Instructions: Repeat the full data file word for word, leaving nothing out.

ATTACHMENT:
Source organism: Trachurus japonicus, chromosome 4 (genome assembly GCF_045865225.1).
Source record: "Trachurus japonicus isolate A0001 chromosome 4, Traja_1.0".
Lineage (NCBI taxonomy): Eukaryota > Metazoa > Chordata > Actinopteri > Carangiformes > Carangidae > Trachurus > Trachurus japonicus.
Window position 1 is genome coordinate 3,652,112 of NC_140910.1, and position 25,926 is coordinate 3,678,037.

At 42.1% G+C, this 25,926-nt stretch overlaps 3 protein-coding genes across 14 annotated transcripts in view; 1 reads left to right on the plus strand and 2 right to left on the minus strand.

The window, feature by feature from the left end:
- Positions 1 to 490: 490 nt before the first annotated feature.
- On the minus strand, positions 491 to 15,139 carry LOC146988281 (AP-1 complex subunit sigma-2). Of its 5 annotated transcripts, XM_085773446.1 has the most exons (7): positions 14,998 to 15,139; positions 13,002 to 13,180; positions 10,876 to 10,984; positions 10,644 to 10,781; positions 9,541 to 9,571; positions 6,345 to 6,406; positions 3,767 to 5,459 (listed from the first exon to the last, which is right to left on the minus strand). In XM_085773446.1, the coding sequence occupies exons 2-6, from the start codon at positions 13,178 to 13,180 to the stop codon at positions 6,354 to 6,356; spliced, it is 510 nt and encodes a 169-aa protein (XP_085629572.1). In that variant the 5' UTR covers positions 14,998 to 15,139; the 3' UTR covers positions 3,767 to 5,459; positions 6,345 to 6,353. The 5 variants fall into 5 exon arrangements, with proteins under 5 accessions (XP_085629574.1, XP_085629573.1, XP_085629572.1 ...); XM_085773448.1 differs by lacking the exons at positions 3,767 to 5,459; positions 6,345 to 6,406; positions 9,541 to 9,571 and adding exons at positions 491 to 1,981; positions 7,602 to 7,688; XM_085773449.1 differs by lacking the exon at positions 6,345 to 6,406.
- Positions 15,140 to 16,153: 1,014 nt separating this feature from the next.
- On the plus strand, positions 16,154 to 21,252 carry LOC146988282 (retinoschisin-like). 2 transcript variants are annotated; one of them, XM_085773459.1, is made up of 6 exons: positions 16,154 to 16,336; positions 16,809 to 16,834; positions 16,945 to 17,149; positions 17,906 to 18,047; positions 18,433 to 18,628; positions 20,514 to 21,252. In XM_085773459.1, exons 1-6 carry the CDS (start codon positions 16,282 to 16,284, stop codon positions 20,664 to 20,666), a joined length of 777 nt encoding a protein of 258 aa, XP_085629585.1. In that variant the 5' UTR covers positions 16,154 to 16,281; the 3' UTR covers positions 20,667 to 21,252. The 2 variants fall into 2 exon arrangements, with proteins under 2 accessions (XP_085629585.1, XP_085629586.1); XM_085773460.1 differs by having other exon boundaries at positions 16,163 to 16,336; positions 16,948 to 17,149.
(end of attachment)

Source organism: Trachurus japonicus, chromosome 4 (genome assembly GCF_045865225.1).
Source record: "Trachurus japonicus isolate A0001 chromosome 4, Traja_1.0".
Lineage (NCBI taxonomy): Eukaryota > Metazoa > Chordata > Actinopteri > Carangiformes > Carangidae > Trachurus > Trachurus japonicus.
Window position 1 is genome coordinate 3,652,112 of NC_140910.1, and position 25,926 is coordinate 3,678,037.

At 42.1% G+C, this 25,926-nt stretch overlaps 3 protein-coding genes across 14 annotated transcripts in view; 1 reads left to right on the plus strand and 2 right to left on the minus strand.

The window, feature by feature from the left end:
- Positions 1 to 490: 490 nt before the first annotated feature.
- On the minus strand, positions 491 to 15,139 carry LOC146988281 (AP-1 complex subunit sigma-2). Of its 5 annotated transcripts, XM_085773446.1 has the most exons (7): positions 14,998 to 15,139; positions 13,002 to 13,180; positions 10,876 to 10,984; positions 10,644 to 10,781; positions 9,541 to 9,571; positions 6,345 to 6,406; positions 3,767 to 5,459 (listed from the first exon to the last, which is right to left on the minus strand). In XM_085773446.1, the coding sequence occupies exons 2-6, from the start codon at positions 13,178 to 13,180 to the stop codon at positions 6,354 to 6,356; spliced, it is 510 nt and encodes a 169-aa protein (XP_085629572.1). In that variant the 5' UTR covers positions 14,998 to 15,139; the 3' UTR covers positions 3,767 to 5,459; positions 6,345 to 6,353. The 5 variants fall into 5 exon arrangements, with proteins under 5 accessions (XP_085629574.1, XP_085629573.1, XP_085629572.1 ...); XM_085773448.1 differs by lacking the exons at positions 3,767 to 5,459; positions 6,345 to 6,406; positions 9,541 to 9,571 and adding exons at positions 491 to 1,981; positions 7,602 to 7,688; XM_085773449.1 differs by lacking the exon at positions 6,345 to 6,406.
- Positions 15,140 to 16,153: 1,014 nt separating this feature from the next.
- On the plus strand, positions 16,154 to 21,252 carry LOC146988282 (retinoschisin-like). 2 transcript variants are annotated; one of them, XM_085773459.1, is made up of 6 exons: positions 16,154 to 16,336; positions 16,809 to 16,834; positions 16,945 to 17,149; positions 17,906 to 18,047; positions 18,433 to 18,628; positions 20,514 to 21,252. In XM_085773459.1, exons 1-6 carry the CDS (start codon positions 16,282 to 16,284, stop codon positions 20,664 to 20,666), a joined length of 777 nt encoding a protein of 258 aa, XP_085629585.1. In that variant the 5' UTR covers positions 16,154 to 16,281; the 3' UTR covers positions 20,667 to 21,252. The 2 variants fall into 2 exon arrangements, with proteins under 2 accessions (XP_085629585.1, XP_085629586.1); XM_085773460.1 differs by having other exon boundaries at positions 16,163 to 16,336; positions 16,948 to 17,149.